Top Shelf: Fanfiction in popular media


When E. L. James originally wrote the first book of the “Fifty Shades of Grey” series, it was a fanfiction based off of Stephenie Meyer’s “Twilight” series. (screenshot/

When E. L. James originally wrote the first book of the “Fifty Shades of Grey” series, it was a fanfiction based off of Stephenie Meyer’s “Twilight” series. (screenshot/

E.L. James, the author of the “Fifty Shades of Grey” series, has recently announced that she has written a new book titled “The Master,” which will be released in April of 2019. With James back in the limelight, I want to take a moment to remember how “Fifty Shades” got its start.

When James originally wrote the first book, it was a fanfiction based off of Stephenie Meyer’s “Twilight” series; the character Anastasia Steele was originally Isabella Swan, and Christian Grey was Edward Cullen. I won’t get too deep into the literary issues with the “Fifty Shades” series simply because I could write a good 12 articles on them, but the point is, we’d all probably be better off had the series not been published.

This is the biggest example in popular media where a fanfic was adapted into a novel, but it’s not the only one. Most recently is the entire controversy around Anna Todd’s “After.”

The book started out online as a Harry Styles fanfic, but it was later published with the main character’s name changed. That being said, who Hardin is meant to be is pretty obvious. Not just from his name, but from his “tousled brown hair, cocky British accent, and tattoos” that he’s described as having in the book summary.

The book is more-or-less a teenage version of “Fifty Shades” and centers around an abusive relationship. While the characters, at least, seem aware of this fact, I still don’t think abuse is a trope that should be repeatedly played out on the big screen. Not only is it overdone, but the more we consistently portray abusive relationships, the more normalized they become. It sets up a dangerous precedent and starts to tell audiences, especially young girls, that that is what love is supposed to look like.

Not to mention, again, that it was literally a fanfic about Harry Styles.

Fanfiction has always ridden the line between acceptable and controversial, but most of this debate revolves around who the subject matter is. It’s one thing to write about fictional characters from your favorite book series, but it’s another to write about famous celebrities. We often forget that famous people are, in fact, actual people, and fanfiction gets to be a problem when this happens. People can get so involved in these made-up stories that they lose sight of who the person actually is.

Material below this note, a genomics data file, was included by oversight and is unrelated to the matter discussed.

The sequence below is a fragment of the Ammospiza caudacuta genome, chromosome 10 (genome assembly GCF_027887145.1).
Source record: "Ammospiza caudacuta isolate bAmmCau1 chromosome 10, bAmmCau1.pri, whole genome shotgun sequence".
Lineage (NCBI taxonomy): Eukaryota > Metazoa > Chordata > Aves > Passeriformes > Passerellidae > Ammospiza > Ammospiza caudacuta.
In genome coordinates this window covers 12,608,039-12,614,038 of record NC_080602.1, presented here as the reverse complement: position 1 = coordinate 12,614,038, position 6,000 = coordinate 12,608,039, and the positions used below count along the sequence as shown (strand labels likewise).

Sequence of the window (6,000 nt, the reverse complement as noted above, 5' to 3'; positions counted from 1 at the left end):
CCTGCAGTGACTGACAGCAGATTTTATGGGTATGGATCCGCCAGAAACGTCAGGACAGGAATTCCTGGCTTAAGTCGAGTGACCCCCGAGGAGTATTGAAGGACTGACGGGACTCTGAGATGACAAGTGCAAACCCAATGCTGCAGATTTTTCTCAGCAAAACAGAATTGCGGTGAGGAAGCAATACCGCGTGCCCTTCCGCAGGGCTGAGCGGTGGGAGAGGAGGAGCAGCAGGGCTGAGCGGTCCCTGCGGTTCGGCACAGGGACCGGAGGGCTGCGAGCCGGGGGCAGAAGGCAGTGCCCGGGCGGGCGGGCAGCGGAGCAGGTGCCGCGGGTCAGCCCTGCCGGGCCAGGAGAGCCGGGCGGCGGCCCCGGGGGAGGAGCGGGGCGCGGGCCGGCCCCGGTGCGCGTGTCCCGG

I mean, how would you feel if you woke up and there was a movie about you pretty much abusing some girl? Obviously you didn’t actually do that, but how much does that matter once the movie is out? It’s rude and creepy, especially once people begin writing stories about celebrities in romantic situations with their friends.

Freedom of speech is obviously a thing, and I’m not against fanfiction with fictional characters. I’m actually heavily in support of it. Fans of any work often have a better understanding of the characters and their emotions than the writer does, because they’ve spent hours studying the work and reading theories about it. Fanfic writers put in all the work of actual authors; they do research, come up with original plots and write full-length novels that often have millions of readers, but they do it all for free, and half of them are still in high school.

Fanfiction is often dismissed as something juvenile and not of literary merit, but the writers often have huge fan bases, and their writing can be spectacular. Fanfic writers deserve a lot more credit than they get, especially considering they usually don’t make any money off of what they do.

Part of the reason for the negative view of the craft goes back to situations like that of Todd’s book and the upcoming “After” movie, which again leads me to my point: Fanfiction about celebrities is controversial and problematic at best. It leads to dangerous idealizations of those famous people and misunderstandings of who they are and what is real. It might exist in corners of the internet, but it shouldn’t exist in actual bookstores, and it definitely shouldn’t exist on screen.

Changing the names of the characters so a fanfic can be published doesn’t solve the problem. All it really represents is that publishing companies see works online that millions of people are reading for free, and they just want to find a way to profit off of it.

Inevitably, money was yet again put over what is morally right, because the movie targets a large population of One Direction fans who know of the movie’s origin. But that doesn’t change how messed up of a premise the movie has or how messed up the origin is. I can’t emphasize how creepy it is to have a movie both romanticizing an abusive relationship and portraying someone’s fantasy about a popular singer actually play in theaters.

“After” is a creepy example of fanfic going too far, and it’s an unfortunate example of publishing companies putting profit over actual good writing.

Courtney Gavitt is a staff writer for The Daily Campus. She can be reached via email at

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